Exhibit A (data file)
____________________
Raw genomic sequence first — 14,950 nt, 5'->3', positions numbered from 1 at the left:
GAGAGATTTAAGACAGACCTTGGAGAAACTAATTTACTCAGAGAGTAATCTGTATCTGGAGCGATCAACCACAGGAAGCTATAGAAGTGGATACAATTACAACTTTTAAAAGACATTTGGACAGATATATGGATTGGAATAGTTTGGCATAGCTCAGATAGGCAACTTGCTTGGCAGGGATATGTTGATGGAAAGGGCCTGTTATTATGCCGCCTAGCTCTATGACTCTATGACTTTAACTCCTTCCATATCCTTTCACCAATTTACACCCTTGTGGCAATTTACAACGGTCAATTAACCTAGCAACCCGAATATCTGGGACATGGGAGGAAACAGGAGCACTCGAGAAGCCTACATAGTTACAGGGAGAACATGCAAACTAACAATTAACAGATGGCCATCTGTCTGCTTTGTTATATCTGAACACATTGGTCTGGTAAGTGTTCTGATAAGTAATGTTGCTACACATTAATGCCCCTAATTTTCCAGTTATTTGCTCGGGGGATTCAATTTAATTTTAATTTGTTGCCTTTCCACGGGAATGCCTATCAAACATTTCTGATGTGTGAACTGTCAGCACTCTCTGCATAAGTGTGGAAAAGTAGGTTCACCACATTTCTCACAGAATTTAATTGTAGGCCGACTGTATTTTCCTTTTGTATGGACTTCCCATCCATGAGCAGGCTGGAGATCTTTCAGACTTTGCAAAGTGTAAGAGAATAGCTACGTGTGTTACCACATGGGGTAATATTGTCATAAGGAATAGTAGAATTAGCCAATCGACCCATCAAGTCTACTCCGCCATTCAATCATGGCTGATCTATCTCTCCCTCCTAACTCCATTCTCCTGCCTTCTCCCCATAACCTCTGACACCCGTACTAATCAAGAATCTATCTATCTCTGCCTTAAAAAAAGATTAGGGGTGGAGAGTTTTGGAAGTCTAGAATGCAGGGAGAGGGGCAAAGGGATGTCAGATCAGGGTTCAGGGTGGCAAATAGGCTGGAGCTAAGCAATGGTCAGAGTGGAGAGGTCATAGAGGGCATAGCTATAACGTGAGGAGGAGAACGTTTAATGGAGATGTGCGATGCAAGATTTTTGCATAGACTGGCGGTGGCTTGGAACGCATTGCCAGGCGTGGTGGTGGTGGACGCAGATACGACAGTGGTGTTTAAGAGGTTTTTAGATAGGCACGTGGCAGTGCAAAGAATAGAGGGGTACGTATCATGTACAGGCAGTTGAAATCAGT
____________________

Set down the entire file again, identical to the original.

Raw genomic sequence first — 14,950 nt, 5'->3', positions numbered from 1 at the left:
GAGAGATTTAAGACAGACCTTGGAGAAACTAATTTACTCAGAGAGTAATCTGTATCTGGAGCGATCAACCACAGGAAGCTATAGAAGTGGATACAATTACAACTTTTAAAAGACATTTGGACAGATATATGGATTGGAATAGTTTGGCATAGCTCAGATAGGCAACTTGCTTGGCAGGGATATGTTGATGGAAAGGGCCTGTTATTATGCCGCCTAGCTCTATGACTCTATGACTTTAACTCCTTCCATATCCTTTCACCAATTTACACCCTTGTGGCAATTTACAACGGTCAATTAACCTAGCAACCCGAATATCTGGGACATGGGAGGAAACAGGAGCACTCGAGAAGCCTACATAGTTACAGGGAGAACATGCAAACTAACAATTAACAGATGGCCATCTGTCTGCTTTGTTATATCTGAACACATTGGTCTGGTAAGTGTTCTGATAAGTAATGTTGCTACACATTAATGCCCCTAATTTTCCAGTTATTTGCTCGGGGGATTCAATTTAATTTTAATTTGTTGCCTTTCCACGGGAATGCCTATCAAACATTTCTGATGTGTGAACTGTCAGCACTCTCTGCATAAGTGTGGAAAAGTAGGTTCACCACATTTCTCACAGAATTTAATTGTAGGCCGACTGTATTTTCCTTTTGTATGGACTTCCCATCCATGAGCAGGCTGGAGATCTTTCAGACTTTGCAAAGTGTAAGAGAATAGCTACGTGTGTTACCACATGGGGTAATATTGTCATAAGGAATAGTAGAATTAGCCAATCGACCCATCAAGTCTACTCCGCCATTCAATCATGGCTGATCTATCTCTCCCTCCTAACTCCATTCTCCTGCCTTCTCCCCATAACCTCTGACACCCGTACTAATCAAGAATCTATCTATCTCTGCCTTAAAAAAAGATTAGGGGTGGAGAGTTTTGGAAGTCTAGAATGCAGGGAGAGGGGCAAAGGGATGTCAGATCAGGGTTCAGGGTGGCAAATAGGCTGGAGCTAAGCAATGGTCAGAGTGGAGAGGTCATAGAGGGCATAGCTATAACGTGAGGAGGAGAACGTTTAATGGAGATGTGCGATGCAAGATTTTTGCATAGACTGGCGGTGGCTTGGAACGCATTGCCAGGCGTGGTGGTGGTGGACGCAGATACGACAGTGGTGTTTAAGAGGTTTTTAGATAGGCACGTGGCAGTGCAAAGAATAGAGGGGTACGTATCATGTACAGGCAGTTGAAATCAGT